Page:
Storming Way to Lead the Country

Over the last couple of days I have been reflecting on the composition of the United Kingdom’s new Cabinet.  This is the team that will make major decisions about the economy and security of every organisation and person in the land.

The new government is a joint venture between two enterprises that normally compete (the Conservative Party and the Liberal Democrats). So the cabinet faces all the interesting dynamics of two teams merging. Add to that that while they have done a little work together to try to compete with the previous dominant player in their niche (the Labour Party), they are not natural partners. That will give rise to some difficulties but it may also be the key reason they hold together as a lasting government (assuming they can).

There has been a lot of press coverage of the homogeneity (sameness) of the people in that Cabinet: male, same school, top university, middle aged, white, millionaires. Therein is the risk.  As teams come together they go through a cycle of Forming, Storming, Norming, Performing (Bruce W Tuckman,1965).

There seems to be (my observations in projects) a tendency for homogeneous teams to skip the Storming and assume there are no differences. When differences arise, the team can be shocked they didn’t recognise them and have to deal with that shock: slowing down their progress. Indeed, I saw one team call a halt to everything for 3 weeks to resolve a difference that had festered.  Similarly, the teams that don’t Storm never seem to get to the Perform bit of the cycle.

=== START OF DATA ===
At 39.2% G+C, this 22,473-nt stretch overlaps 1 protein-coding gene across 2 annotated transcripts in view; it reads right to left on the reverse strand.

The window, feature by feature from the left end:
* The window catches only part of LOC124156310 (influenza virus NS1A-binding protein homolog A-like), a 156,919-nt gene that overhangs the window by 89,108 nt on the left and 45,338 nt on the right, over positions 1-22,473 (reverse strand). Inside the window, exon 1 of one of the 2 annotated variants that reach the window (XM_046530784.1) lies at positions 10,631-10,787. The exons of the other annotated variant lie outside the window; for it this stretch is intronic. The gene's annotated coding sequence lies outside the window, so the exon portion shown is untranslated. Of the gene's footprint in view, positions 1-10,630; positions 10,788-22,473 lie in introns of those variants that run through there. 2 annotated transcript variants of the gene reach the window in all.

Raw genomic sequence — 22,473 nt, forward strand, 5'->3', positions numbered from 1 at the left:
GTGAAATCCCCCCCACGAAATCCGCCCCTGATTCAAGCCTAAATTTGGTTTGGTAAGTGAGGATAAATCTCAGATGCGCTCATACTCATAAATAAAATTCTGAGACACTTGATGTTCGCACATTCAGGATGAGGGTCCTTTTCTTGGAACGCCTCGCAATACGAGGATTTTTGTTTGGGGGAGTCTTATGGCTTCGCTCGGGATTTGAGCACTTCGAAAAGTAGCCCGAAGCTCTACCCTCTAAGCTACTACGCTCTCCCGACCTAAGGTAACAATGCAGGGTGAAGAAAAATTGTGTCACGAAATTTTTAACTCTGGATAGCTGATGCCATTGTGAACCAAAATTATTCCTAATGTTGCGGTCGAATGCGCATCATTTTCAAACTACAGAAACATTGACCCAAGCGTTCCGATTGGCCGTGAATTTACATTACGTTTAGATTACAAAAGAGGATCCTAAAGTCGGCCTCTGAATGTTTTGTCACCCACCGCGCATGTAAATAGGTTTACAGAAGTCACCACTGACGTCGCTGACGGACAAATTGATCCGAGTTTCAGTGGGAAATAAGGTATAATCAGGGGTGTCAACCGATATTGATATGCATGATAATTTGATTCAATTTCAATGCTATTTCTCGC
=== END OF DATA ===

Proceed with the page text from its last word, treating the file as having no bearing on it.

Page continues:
The trick for the new Prime Minster, Conservative David Cameron, and his Deputy Prime Minister, Liberal Democrat Nick Clegg will be to make sure that the team (while they start to run the country!) do recognise their differences and Storm so that they bond and move to high performance without the team, the political Opposition, the world’s press and markets drawing any conclusion that the UK Government might be in meltdown.  Interestingly, the tone of their first joint press conference in the rose garden of 10 Downing Street suggests they realise they will have past disagreements and present differences to resolve far beyond the joint venture agreement they have already drawn up.

About 3triangles
Helping organisations make change happen in 3 key areas: strategic change, deliver tactical impacts, efficient and effective processes. All blog content (c) 2009 - 2012 Carol Long and Three Triangles Performance Ltd

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